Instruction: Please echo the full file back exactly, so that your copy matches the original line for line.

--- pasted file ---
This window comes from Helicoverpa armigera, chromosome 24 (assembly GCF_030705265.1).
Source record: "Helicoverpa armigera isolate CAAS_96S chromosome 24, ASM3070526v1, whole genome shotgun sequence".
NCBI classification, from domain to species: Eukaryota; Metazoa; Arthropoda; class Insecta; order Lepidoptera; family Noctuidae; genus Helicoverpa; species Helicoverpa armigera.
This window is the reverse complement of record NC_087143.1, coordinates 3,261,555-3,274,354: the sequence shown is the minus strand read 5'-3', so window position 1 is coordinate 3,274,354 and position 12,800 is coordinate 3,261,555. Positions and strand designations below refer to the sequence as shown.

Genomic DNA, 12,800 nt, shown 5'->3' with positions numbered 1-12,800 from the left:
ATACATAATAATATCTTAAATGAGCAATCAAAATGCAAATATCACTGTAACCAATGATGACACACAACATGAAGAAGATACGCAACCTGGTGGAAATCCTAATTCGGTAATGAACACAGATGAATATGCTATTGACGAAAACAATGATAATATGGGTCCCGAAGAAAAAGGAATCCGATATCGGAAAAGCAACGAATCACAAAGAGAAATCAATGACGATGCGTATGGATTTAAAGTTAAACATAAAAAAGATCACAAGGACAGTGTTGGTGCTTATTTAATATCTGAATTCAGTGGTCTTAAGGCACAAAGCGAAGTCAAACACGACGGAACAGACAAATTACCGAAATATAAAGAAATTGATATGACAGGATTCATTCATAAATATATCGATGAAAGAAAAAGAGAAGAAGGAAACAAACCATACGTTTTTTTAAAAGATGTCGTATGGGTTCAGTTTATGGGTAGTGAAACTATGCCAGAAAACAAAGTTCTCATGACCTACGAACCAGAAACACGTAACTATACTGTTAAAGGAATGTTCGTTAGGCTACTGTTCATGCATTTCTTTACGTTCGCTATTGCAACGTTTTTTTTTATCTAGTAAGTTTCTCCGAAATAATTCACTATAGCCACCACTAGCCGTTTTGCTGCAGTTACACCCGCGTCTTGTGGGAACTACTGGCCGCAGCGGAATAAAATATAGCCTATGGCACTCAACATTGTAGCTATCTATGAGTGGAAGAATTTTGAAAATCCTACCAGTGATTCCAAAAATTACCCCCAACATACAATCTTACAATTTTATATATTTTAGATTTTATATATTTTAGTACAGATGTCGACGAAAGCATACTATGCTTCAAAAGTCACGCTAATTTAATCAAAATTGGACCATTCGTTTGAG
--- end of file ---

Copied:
This window comes from Helicoverpa armigera, chromosome 24 (assembly GCF_030705265.1).
Source record: "Helicoverpa armigera isolate CAAS_96S chromosome 24, ASM3070526v1, whole genome shotgun sequence".
NCBI classification, from domain to species: Eukaryota; Metazoa; Arthropoda; class Insecta; order Lepidoptera; family Noctuidae; genus Helicoverpa; species Helicoverpa armigera.
This window is the reverse complement of record NC_087143.1, coordinates 3,261,555-3,274,354: the sequence shown is the minus strand read 5'-3', so window position 1 is coordinate 3,274,354 and position 12,800 is coordinate 3,261,555. Positions and strand designations below refer to the sequence as shown.

Genomic DNA, 12,800 nt, shown 5'->3' with positions numbered 1-12,800 from the left:
ATACATAATAATATCTTAAATGAGCAATCAAAATGCAAATATCACTGTAACCAATGATGACACACAACATGAAGAAGATACGCAACCTGGTGGAAATCCTAATTCGGTAATGAACACAGATGAATATGCTATTGACGAAAACAATGATAATATGGGTCCCGAAGAAAAAGGAATCCGATATCGGAAAAGCAACGAATCACAAAGAGAAATCAATGACGATGCGTATGGATTTAAAGTTAAACATAAAAAAGATCACAAGGACAGTGTTGGTGCTTATTTAATATCTGAATTCAGTGGTCTTAAGGCACAAAGCGAAGTCAAACACGACGGAACAGACAAATTACCGAAATATAAAGAAATTGATATGACAGGATTCATTCATAAATATATCGATGAAAGAAAAAGAGAAGAAGGAAACAAACCATACGTTTTTTTAAAAGATGTCGTATGGGTTCAGTTTATGGGTAGTGAAACTATGCCAGAAAACAAAGTTCTCATGACCTACGAACCAGAAACACGTAACTATACTGTTAAAGGAATGTTCGTTAGGCTACTGTTCATGCATTTCTTTACGTTCGCTATTGCAACGTTTTTTTTTATCTAGTAAGTTTCTCCGAAATAATTCACTATAGCCACCACTAGCCGTTTTGCTGCAGTTACACCCGCGTCTTGTGGGAACTACTGGCCGCAGCGGAATAAAATATAGCCTATGGCACTCAACATTGTAGCTATCTATGAGTGGAAGAATTTTGAAAATCCTACCAGTGATTCCAAAAATTACCCCCAACATACAATCTTACAATTTTATATATTTTAGATTTTATATATTTTAGTACAGATGTCGACGAAAGCATACTATGCTTCAAAAGTCACGCTAATTTAATCAAAATTGGACCATTCGTTTGAG